The IRS’ auditors have been paying closer attention to the cannabis industry of late, says James Thorburn, an attorney with Thorburn Walker LLC in Greenwood Village, Colo.
Thorburn, whose areas of practice include taxes and cannabis law, joins Cannabist editor-in-chief Ricardo Baca on The Cannabist Show to talk about tax issues — including IRS Code 280E, which limits deductions for cannabis businesses — that are playing out heavily in the marijuana industry.
More on marijuana and taxes
Weed news and interviews: Get podcasts of The Cannabist Show.
Subscribe to our newsletter here.
Watch The Cannabist Show.
Peruse our Cannabist-themed merchandise (T’s, hats, hoodies) at Cannabist Shop.
“Any business that is handling product is probably going to be subject to an audit,” Thorburn says. “It’s not a question of if at this time, it’s a question of when.”
Politics, Thorburn says, are largely the reason for the uptick. He says he and others are involved in conversations with members of Congress to educate them about how the current tax code and tax laws are affecting businesses in legal cannabis states.
For instance, he says, because of the all-cash nature of legal weed, businesses often have to file Form 8300, for the report of cash payments over $10,000.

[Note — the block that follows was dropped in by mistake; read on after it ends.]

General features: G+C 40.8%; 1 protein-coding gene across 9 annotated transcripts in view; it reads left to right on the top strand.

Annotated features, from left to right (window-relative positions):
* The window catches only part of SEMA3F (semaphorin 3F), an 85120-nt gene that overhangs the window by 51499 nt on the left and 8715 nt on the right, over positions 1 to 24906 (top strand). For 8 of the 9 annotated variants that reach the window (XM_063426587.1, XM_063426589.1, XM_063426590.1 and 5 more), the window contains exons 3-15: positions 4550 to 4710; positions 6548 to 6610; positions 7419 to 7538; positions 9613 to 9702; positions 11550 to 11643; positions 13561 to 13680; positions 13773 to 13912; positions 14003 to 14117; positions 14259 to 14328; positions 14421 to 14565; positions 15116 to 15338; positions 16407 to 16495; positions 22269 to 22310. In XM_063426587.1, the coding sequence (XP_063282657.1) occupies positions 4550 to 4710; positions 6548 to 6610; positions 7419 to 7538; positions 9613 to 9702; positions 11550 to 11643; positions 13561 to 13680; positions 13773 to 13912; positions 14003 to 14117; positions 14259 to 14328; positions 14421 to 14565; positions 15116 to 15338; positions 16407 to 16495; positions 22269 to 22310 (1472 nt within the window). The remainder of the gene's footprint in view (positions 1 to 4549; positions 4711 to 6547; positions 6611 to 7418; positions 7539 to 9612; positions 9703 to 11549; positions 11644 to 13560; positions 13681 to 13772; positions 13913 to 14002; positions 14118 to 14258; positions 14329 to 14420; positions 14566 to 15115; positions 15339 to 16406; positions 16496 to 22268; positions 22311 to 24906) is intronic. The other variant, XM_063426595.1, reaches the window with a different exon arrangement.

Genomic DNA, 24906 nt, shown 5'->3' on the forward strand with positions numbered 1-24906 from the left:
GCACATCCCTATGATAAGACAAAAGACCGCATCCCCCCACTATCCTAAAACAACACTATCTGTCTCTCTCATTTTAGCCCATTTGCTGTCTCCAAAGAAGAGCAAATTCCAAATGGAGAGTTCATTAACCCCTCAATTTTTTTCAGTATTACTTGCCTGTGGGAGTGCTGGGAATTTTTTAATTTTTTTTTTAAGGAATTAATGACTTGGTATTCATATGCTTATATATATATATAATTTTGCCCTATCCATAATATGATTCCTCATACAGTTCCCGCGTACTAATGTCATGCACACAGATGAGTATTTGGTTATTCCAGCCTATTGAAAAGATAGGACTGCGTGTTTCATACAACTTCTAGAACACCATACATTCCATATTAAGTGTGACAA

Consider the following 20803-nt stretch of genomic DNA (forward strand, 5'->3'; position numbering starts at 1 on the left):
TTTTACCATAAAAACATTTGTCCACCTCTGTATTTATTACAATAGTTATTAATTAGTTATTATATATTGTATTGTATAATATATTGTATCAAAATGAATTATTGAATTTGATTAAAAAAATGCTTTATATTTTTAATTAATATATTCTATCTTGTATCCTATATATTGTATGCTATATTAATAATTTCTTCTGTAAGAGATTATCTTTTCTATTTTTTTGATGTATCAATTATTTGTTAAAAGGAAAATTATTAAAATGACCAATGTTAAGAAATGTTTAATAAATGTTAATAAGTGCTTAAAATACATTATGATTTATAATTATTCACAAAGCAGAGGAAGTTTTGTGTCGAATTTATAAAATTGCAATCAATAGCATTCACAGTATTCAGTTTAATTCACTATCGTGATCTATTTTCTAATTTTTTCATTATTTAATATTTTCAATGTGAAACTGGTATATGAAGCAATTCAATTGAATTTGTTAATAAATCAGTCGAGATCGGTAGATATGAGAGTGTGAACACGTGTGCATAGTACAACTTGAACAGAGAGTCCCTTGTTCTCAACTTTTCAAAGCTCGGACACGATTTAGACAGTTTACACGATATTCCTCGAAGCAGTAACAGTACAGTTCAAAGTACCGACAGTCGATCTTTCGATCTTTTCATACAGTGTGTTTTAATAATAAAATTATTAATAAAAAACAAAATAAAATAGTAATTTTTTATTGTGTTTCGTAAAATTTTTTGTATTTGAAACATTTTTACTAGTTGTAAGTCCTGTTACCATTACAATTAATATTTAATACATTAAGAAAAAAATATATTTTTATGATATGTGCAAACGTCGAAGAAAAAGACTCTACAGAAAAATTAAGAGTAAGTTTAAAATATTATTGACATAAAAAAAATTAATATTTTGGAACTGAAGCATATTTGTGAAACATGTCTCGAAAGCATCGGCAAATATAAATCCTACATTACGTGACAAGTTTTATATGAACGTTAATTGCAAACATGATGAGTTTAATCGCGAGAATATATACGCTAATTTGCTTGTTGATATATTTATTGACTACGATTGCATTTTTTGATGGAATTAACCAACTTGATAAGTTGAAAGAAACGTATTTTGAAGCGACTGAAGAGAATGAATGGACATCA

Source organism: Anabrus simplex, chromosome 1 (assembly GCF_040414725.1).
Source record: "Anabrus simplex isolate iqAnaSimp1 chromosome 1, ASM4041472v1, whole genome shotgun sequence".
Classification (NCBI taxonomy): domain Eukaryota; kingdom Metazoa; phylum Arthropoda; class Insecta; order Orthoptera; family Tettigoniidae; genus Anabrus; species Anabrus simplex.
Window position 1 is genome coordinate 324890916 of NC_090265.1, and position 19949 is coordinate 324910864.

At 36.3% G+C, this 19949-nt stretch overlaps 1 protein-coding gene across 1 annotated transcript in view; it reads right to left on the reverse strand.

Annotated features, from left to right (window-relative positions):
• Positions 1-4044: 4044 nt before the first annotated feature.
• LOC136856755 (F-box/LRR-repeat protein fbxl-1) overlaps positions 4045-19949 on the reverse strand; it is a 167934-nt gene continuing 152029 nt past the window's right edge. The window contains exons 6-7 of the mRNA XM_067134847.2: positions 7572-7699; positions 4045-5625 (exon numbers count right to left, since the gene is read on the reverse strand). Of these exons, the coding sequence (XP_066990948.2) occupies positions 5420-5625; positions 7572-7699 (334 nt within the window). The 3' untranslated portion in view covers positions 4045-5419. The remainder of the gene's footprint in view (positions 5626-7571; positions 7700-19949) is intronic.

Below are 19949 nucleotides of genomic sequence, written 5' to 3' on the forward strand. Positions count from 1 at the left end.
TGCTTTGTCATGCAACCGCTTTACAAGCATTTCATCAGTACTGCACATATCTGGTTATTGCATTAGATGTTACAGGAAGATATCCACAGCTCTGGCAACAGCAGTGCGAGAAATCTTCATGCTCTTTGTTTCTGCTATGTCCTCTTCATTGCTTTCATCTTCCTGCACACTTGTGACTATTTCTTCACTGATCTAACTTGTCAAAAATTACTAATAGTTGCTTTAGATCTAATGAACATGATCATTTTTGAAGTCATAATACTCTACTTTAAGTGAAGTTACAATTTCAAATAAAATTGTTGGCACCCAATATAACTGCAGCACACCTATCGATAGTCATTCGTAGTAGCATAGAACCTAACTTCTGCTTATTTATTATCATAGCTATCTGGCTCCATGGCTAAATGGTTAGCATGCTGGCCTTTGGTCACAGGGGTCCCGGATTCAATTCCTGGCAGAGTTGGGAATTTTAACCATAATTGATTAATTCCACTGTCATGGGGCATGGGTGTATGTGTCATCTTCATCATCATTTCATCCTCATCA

“It is the wholesale transactions among the businesses,” he says. “Because there might be five, 10, 20 pounds that (are in transaction) between two businesses and because of the problem with banking, the transaction is in cash.”
Each of those transactions prompts the filing of a Form 8300.
“Part of the problem has been that the industry, as a whole, has not been aware of this requirement,” he says.
And that, Thorburn says, has triggered the slew of audits.
For his clients in an audit, Thorburn recommends what he calls “cautious compliance.”
“We know right now the Department of Justice is not pursuing prosecutions, but that doesn’t mean they can’t do it in the future,” he says.